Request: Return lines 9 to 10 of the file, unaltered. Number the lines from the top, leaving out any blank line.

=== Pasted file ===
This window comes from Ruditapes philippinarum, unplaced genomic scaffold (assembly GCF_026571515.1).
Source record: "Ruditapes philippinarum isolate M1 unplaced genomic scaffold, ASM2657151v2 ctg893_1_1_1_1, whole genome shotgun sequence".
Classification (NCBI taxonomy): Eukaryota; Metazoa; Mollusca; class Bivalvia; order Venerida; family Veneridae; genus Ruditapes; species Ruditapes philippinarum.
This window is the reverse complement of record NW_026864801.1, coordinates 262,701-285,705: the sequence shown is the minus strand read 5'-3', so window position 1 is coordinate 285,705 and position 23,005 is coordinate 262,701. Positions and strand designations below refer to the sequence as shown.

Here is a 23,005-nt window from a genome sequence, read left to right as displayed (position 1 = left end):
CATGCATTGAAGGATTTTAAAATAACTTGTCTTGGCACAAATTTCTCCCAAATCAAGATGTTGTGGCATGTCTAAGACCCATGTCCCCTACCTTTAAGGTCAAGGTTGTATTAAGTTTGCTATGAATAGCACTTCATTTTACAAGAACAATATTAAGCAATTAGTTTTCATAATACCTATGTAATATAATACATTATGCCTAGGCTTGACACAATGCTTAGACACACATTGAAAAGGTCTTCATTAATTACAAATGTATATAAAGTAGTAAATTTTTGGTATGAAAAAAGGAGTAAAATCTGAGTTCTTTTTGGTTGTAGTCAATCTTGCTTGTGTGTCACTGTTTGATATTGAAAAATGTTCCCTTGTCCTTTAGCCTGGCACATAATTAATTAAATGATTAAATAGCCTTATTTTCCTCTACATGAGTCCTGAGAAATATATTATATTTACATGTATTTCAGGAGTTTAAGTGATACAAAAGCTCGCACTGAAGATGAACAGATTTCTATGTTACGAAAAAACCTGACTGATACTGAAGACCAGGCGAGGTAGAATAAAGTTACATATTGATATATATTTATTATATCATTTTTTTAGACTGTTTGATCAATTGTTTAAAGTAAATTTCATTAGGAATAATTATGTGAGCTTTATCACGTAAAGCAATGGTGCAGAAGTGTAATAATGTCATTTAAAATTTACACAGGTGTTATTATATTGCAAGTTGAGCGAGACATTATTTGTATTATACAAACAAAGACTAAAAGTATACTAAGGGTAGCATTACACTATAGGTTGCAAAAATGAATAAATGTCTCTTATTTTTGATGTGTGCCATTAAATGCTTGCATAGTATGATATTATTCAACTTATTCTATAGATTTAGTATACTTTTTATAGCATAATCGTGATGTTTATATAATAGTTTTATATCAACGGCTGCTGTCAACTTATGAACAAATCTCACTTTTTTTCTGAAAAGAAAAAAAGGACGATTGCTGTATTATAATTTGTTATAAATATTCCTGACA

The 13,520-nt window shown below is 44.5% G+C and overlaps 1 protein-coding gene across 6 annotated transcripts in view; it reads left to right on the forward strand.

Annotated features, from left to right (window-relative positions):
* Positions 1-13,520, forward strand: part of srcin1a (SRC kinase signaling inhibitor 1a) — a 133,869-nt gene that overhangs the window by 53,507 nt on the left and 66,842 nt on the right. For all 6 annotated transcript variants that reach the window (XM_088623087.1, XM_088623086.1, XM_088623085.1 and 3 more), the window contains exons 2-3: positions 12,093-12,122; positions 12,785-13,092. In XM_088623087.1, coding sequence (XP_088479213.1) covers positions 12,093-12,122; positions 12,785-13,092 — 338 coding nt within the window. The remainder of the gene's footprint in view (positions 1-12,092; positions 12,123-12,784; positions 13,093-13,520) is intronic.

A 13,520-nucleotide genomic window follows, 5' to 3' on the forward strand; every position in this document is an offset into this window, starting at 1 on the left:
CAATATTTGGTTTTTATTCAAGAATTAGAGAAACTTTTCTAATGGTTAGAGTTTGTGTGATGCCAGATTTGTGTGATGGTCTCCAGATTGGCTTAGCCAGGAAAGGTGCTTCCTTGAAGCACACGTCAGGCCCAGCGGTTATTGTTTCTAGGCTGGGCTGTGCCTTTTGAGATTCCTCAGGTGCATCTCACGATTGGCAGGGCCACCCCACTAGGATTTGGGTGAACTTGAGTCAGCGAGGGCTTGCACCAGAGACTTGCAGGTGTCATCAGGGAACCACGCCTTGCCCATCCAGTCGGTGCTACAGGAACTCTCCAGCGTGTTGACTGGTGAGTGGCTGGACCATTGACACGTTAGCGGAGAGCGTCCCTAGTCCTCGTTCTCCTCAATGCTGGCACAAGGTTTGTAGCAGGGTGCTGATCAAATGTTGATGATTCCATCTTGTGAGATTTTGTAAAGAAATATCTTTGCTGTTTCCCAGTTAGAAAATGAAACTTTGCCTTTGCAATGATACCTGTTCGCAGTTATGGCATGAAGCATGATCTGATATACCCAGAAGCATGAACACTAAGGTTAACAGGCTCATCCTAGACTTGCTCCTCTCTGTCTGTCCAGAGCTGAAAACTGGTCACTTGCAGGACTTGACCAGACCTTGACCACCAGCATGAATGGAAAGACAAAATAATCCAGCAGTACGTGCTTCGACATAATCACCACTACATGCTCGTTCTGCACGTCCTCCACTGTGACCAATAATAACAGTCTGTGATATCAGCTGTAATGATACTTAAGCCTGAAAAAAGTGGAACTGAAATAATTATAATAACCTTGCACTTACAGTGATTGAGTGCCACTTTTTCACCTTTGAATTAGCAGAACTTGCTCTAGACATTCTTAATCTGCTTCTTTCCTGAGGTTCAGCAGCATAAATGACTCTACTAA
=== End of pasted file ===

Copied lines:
* Positions 1-13,520, forward strand: part of srcin1a (SRC kinase signaling inhibitor 1a) — a 133,869-nt gene that overhangs the window by 53,507 nt on the left and 66,842 nt on the right. For all 6 annotated transcript variants that reach the window (XM_088623087.1, XM_088623086.1, XM_088623085.1 and 3 more), the window contains exons 2-3: positions 12,093-12,122; positions 12,785-13,092. In XM_088623087.1, coding sequence (XP_088479213.1) covers positions 12,093-12,122; positions 12,785-13,092 — 338 coding nt within the window. The remainder of the gene's footprint in view (positions 1-12,092; positions 12,123-12,784; positions 13,093-13,520) is intronic.

A 13,520-nucleotide genomic window follows, 5' to 3' on the forward strand; every position in this document is an offset into this window, starting at 1 on the left: